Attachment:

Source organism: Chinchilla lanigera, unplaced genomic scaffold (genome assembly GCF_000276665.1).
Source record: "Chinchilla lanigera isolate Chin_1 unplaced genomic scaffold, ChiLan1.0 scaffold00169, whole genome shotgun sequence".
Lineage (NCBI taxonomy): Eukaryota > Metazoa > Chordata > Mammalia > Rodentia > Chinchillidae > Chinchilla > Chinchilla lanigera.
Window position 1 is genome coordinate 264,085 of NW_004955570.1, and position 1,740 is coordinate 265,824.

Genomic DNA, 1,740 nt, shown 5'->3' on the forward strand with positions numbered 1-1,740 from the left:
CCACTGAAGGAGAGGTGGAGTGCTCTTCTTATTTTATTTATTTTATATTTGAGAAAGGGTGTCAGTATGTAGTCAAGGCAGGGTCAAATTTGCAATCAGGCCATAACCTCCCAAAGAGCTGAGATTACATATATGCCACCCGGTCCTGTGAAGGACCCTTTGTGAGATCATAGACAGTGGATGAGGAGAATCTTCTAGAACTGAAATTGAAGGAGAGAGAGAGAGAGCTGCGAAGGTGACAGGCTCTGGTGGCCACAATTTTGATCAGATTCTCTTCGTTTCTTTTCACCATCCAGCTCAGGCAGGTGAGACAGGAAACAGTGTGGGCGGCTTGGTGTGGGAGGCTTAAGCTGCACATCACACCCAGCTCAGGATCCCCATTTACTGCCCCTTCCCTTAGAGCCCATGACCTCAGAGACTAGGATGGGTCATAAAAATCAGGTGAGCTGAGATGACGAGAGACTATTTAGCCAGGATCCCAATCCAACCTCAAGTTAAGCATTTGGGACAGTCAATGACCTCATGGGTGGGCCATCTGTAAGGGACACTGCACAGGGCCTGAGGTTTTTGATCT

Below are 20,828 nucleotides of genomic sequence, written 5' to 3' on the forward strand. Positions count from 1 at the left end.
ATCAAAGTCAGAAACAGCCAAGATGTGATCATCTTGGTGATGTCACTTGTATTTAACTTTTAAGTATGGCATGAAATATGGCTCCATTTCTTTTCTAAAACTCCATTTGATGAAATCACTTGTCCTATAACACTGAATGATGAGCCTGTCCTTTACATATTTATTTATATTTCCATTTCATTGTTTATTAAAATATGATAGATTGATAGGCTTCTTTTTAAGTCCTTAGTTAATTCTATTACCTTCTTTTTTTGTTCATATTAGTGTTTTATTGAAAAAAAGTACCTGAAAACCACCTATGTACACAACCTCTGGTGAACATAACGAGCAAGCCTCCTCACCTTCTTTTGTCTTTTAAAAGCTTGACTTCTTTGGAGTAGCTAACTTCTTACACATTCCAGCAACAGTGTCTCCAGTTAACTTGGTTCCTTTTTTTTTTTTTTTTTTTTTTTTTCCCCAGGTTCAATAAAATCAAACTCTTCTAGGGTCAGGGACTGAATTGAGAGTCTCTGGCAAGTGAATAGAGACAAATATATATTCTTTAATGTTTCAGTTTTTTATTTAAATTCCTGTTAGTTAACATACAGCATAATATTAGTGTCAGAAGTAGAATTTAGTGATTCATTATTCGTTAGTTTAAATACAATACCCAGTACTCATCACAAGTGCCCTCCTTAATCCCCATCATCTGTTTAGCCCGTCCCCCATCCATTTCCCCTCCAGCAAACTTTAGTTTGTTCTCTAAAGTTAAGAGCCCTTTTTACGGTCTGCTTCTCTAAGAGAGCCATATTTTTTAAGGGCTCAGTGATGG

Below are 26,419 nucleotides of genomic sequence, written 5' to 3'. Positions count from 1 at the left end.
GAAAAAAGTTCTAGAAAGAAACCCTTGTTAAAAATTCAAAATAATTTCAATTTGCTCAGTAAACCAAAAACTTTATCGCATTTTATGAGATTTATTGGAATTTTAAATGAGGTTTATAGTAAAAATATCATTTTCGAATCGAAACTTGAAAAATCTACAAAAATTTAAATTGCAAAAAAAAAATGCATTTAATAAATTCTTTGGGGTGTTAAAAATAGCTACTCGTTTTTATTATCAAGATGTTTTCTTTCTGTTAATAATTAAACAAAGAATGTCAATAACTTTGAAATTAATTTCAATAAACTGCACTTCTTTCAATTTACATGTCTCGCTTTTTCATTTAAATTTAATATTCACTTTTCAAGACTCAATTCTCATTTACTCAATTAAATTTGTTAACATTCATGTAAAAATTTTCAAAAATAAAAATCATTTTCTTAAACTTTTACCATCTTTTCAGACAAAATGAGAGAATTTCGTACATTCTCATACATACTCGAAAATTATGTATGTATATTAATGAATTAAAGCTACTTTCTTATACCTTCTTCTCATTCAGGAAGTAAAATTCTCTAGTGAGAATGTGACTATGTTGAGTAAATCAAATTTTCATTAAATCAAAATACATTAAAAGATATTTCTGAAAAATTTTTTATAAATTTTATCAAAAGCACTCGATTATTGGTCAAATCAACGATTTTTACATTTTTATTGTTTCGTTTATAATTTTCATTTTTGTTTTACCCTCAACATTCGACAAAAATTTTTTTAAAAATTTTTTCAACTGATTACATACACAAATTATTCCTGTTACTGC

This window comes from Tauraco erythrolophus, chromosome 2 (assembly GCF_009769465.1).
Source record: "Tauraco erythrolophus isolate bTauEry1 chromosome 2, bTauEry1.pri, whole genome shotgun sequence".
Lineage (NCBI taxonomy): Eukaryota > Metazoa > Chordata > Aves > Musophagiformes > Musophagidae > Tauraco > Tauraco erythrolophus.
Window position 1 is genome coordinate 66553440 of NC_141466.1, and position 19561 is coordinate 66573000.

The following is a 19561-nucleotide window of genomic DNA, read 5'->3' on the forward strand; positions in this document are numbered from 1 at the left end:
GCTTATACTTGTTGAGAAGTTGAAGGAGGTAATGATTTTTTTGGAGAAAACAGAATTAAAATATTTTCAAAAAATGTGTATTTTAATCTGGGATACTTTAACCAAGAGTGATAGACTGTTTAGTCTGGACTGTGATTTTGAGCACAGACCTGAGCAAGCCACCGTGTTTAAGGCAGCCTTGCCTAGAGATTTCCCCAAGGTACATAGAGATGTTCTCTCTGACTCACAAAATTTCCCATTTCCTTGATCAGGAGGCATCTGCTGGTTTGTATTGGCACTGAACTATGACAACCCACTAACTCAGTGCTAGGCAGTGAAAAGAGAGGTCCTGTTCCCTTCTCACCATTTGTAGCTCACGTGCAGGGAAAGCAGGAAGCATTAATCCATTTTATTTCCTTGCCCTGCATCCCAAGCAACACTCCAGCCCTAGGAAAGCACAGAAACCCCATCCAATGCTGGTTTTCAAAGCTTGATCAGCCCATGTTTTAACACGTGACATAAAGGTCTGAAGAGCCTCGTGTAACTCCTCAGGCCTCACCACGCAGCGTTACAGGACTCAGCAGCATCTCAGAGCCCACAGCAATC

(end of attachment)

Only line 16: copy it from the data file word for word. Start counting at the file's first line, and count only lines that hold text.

GCTTATACTTGTTGAGAAGTTGAAGGAGGTAATGATTTTTTTGGAGAAAACAGAATTAAAATATTTTCAAAAAATGTGTATTTTAATCTGGGATACTTTAACCAAGAGTGATAGACTGTTTAGTCTGGACTGTGATTTTGAGCACAGACCTGAGCAAGCCACCGTGTTTAAGGCAGCCTTGCCTAGAGATTTCCCCAAGGTACATAGAGATGTTCTCTCTGACTCACAAAATTTCCCATTTCCTTGATCAGGAGGCATCTGCTGGTTTGTATTGGCACTGAACTATGACAACCCACTAACTCAGTGCTAGGCAGTGAAAAGAGAGGTCCTGTTCCCTTCTCACCATTTGTAGCTCACGTGCAGGGAAAGCAGGAAGCATTAATCCATTTTATTTCCTTGCCCTGCATCCCAAGCAACACTCCAGCCCTAGGAAAGCACAGAAACCCCATCCAATGCTGGTTTTCAAAGCTTGATCAGCCCATGTTTTAACACGTGACATAAAGGTCTGAAGAGCCTCGTGTAACTCCTCAGGCCTCACCACGCAGCGTTACAGGACTCAGCAGCATCTCAGAGCCCACAGCAATC